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2012-13 Prep Basketball: West Rowan boys preview

By Mike London
mlondon@salisburypost.com
MOUNT ULLA – Even in mid-November, West Rowan coach Mike Gurley’s Hall of Fame sense of humor is in midseason form.
Gurley explains that assistant coach Willie Ellis will be sharing media-handling duties this season.
“Willie’s gonna talk after the wins, and I’m gonna talk after the losses,” Gurley said. “That means I’ll still get to do most of the talking.”
Gurley is only half-kidding. West is likely to take some lumps, at least early. The non-conference schedule is brutal – Salisbury, North Rowan, Davie, Lake Norman, Concord, Mooresville – and Gurley’s roster isn’t exactly filled with household names.
“We’re starting over,” Gurley said. “No ifs and buts about it. We have to be patient. We’ll have to be persistently patient. We have so many players new to this level that I realize it’s not going to click right away. I do believe it will click at some point.”
Guard Keshun Sherrill (1,907 career points), one of the best in county history, was the engine that made the Falcons go for a long time. His basketball sense and guts aren’t replaceable. Nor are his 21 points per game replaceable. Also missing is leaper Jarvis Morgan, who provided 10 points and 10 rebounds per game.
“We go into this season with a lot of questions marks, but all those questions can be answered by hard work,” Gurley said. “I do like our kids and I do think our work ethic is above average.”
Gurley usually enters a season with a realistic wins total in mind – whether it’s 22, 20, 18 or 15. He jokes that this year he just wants to win one.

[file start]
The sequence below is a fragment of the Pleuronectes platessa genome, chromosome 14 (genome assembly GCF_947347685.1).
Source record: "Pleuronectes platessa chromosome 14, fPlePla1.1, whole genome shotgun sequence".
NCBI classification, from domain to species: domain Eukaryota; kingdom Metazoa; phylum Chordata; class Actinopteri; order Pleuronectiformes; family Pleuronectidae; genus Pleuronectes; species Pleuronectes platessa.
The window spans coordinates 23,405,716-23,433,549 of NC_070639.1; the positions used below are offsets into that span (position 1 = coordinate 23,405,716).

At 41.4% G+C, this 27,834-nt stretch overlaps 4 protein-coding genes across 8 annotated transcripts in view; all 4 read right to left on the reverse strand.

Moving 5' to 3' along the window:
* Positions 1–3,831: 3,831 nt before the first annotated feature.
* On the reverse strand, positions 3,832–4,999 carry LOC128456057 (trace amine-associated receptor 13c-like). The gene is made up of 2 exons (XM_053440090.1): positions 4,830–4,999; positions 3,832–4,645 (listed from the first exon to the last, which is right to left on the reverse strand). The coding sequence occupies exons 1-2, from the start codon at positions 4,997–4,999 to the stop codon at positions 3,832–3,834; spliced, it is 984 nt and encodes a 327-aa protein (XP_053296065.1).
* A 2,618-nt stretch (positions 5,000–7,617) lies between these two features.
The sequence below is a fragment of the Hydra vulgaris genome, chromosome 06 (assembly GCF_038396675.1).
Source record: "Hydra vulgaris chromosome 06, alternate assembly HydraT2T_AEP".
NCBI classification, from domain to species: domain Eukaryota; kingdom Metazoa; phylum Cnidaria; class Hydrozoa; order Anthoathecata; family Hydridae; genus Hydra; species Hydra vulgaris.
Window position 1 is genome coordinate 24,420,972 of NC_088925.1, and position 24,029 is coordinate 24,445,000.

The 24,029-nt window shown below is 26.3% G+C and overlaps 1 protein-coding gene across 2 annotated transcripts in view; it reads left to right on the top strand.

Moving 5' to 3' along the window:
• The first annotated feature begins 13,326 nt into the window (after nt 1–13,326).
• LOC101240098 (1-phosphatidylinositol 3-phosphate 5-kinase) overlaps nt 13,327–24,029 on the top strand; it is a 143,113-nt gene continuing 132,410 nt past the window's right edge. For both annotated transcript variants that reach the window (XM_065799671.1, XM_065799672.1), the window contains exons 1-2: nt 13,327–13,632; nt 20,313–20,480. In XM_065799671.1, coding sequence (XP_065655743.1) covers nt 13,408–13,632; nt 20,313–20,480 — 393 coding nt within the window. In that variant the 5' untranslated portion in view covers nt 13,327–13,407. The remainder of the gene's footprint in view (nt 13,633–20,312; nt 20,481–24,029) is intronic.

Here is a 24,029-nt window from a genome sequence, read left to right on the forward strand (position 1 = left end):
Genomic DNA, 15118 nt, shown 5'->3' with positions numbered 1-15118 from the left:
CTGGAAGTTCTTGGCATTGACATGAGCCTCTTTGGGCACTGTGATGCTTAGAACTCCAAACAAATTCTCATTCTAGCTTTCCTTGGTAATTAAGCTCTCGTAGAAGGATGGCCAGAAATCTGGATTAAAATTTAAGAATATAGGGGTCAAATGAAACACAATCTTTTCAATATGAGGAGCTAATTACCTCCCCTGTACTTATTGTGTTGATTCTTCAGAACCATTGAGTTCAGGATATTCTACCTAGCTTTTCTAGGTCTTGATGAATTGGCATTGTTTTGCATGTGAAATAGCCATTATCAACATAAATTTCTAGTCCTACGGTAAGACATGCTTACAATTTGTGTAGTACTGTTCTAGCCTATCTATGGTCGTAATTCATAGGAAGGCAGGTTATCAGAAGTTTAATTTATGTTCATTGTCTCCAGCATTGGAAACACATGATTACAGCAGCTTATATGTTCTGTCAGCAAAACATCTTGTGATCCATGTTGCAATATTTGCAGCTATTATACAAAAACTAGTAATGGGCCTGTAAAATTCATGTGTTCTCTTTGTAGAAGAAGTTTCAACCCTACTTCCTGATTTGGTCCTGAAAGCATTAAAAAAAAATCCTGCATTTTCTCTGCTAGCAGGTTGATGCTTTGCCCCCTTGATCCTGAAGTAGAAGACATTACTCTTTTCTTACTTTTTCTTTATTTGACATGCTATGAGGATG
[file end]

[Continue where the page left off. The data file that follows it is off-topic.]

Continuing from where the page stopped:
Still, it would be a mistake to count the Falcons out.
They lack size and experience, but they do have some rugged, defense-first athletes – and they do have Gurley and Ellis.
In Gurley’s 15 seasons in Mount Ulla, West has won two state titles and played in seven regionals.
West has won the conference regular season title 10 times in those 15 years. The Falcons also have finished second twice and third twice. There was just one down season, 6-18 and seventh place in 2004, although this may be Gurley’s most challenging year since that season.
“We’re going to try to build a foundation this year, and only three of these kids are seniors,” Gurley said. “We want to get this program back to where I want it to be, the players want it to be, and the community wants it to be.”
Juniors Seth Martin (4.9 points per game), Najee Tucker (3.8) and Daisean Reddick (3.1) are the returnees with track records.
Martin has been a spot player – a designated shooter with almost unlimited range. He’s been cast in the limited role of zone-buster, but he has scored 211 points for West’s varsity the past two seasons. Martin changes a game and stretches a defense just by reporting to the scorer’s table.
“He’s really worked hard on his offensive skill set, and he can do more things now,” Gurley said. “He’s got some ‘B’ moves to go along with the 3-point shot.”
Tucker is a potential all-county player. While he’s not known as a shooter, he should be an effective scorer in transition and around the rim. A football cornerback, he’s aggressive, long and athletic.